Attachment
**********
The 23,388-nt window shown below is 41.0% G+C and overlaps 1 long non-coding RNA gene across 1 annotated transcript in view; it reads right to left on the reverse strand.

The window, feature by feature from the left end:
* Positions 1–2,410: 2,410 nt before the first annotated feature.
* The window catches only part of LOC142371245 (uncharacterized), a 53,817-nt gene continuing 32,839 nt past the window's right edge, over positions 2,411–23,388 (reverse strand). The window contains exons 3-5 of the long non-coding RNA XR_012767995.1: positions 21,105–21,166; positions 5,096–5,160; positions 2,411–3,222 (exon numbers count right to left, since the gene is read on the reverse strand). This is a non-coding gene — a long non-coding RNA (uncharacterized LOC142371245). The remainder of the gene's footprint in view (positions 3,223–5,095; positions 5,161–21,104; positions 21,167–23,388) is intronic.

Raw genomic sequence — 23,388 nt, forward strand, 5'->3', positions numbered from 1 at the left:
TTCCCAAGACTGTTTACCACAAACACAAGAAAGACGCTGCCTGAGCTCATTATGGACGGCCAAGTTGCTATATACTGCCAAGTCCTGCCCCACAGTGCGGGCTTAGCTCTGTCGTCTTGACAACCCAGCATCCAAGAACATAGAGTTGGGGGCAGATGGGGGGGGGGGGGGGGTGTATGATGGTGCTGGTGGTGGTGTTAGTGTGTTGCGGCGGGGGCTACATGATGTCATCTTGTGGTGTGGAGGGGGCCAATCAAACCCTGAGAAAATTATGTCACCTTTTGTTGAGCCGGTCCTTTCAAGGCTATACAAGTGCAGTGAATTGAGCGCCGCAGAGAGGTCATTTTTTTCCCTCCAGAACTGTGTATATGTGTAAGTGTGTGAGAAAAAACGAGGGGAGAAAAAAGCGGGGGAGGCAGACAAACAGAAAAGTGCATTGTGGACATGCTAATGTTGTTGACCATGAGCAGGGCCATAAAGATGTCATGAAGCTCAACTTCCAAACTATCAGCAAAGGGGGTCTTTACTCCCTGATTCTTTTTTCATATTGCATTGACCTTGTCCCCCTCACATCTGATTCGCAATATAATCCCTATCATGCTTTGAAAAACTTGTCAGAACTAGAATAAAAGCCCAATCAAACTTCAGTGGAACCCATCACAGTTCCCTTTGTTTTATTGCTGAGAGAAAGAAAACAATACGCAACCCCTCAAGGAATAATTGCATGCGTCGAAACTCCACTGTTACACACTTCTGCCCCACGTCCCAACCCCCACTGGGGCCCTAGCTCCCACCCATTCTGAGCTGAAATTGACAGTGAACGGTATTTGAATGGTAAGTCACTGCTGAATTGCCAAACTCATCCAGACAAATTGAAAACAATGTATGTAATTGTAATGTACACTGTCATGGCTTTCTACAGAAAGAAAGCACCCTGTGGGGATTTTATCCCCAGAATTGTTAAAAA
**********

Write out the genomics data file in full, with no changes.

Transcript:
The 23,388-nt window shown below is 41.0% G+C and overlaps 1 long non-coding RNA gene across 1 annotated transcript in view; it reads right to left on the reverse strand.

The window, feature by feature from the left end:
* Positions 1–2,410: 2,410 nt before the first annotated feature.
* The window catches only part of LOC142371245 (uncharacterized), a 53,817-nt gene continuing 32,839 nt past the window's right edge, over positions 2,411–23,388 (reverse strand). The window contains exons 3-5 of the long non-coding RNA XR_012767995.1: positions 21,105–21,166; positions 5,096–5,160; positions 2,411–3,222 (exon numbers count right to left, since the gene is read on the reverse strand). This is a non-coding gene — a long non-coding RNA (uncharacterized LOC142371245). The remainder of the gene's footprint in view (positions 3,223–5,095; positions 5,161–21,104; positions 21,167–23,388) is intronic.

Raw genomic sequence — 23,388 nt, forward strand, 5'->3', positions numbered from 1 at the left:
TTCCCAAGACTGTTTACCACAAACACAAGAAAGACGCTGCCTGAGCTCATTATGGACGGCCAAGTTGCTATATACTGCCAAGTCCTGCCCCACAGTGCGGGCTTAGCTCTGTCGTCTTGACAACCCAGCATCCAAGAACATAGAGTTGGGGGCAGATGGGGGGGGGGGGGGGGTGTATGATGGTGCTGGTGGTGGTGTTAGTGTGTTGCGGCGGGGGCTACATGATGTCATCTTGTGGTGTGGAGGGGGCCAATCAAACCCTGAGAAAATTATGTCACCTTTTGTTGAGCCGGTCCTTTCAAGGCTATACAAGTGCAGTGAATTGAGCGCCGCAGAGAGGTCATTTTTTTCCCTCCAGAACTGTGTATATGTGTAAGTGTGTGAGAAAAAACGAGGGGAGAAAAAAGCGGGGGAGGCAGACAAACAGAAAAGTGCATTGTGGACATGCTAATGTTGTTGACCATGAGCAGGGCCATAAAGATGTCATGAAGCTCAACTTCCAAACTATCAGCAAAGGGGGTCTTTACTCCCTGATTCTTTTTTCATATTGCATTGACCTTGTCCCCCTCACATCTGATTCGCAATATAATCCCTATCATGCTTTGAAAAACTTGTCAGAACTAGAATAAAAGCCCAATCAAACTTCAGTGGAACCCATCACAGTTCCCTTTGTTTTATTGCTGAGAGAAAGAAAACAATACGCAACCCCTCAAGGAATAATTGCATGCGTCGAAACTCCACTGTTACACACTTCTGCCCCACGTCCCAACCCCCACTGGGGCCCTAGCTCCCACCCATTCTGAGCTGAAATTGACAGTGAACGGTATTTGAATGGTAAGTCACTGCTGAATTGCCAAACTCATCCAGACAAATTGAAAACAATGTATGTAATTGTAATGTACACTGTCATGGCTTTCTACAGAAAGAAAGCACCCTGTGGGGATTTTATCCCCAGAATTGTTAAAAA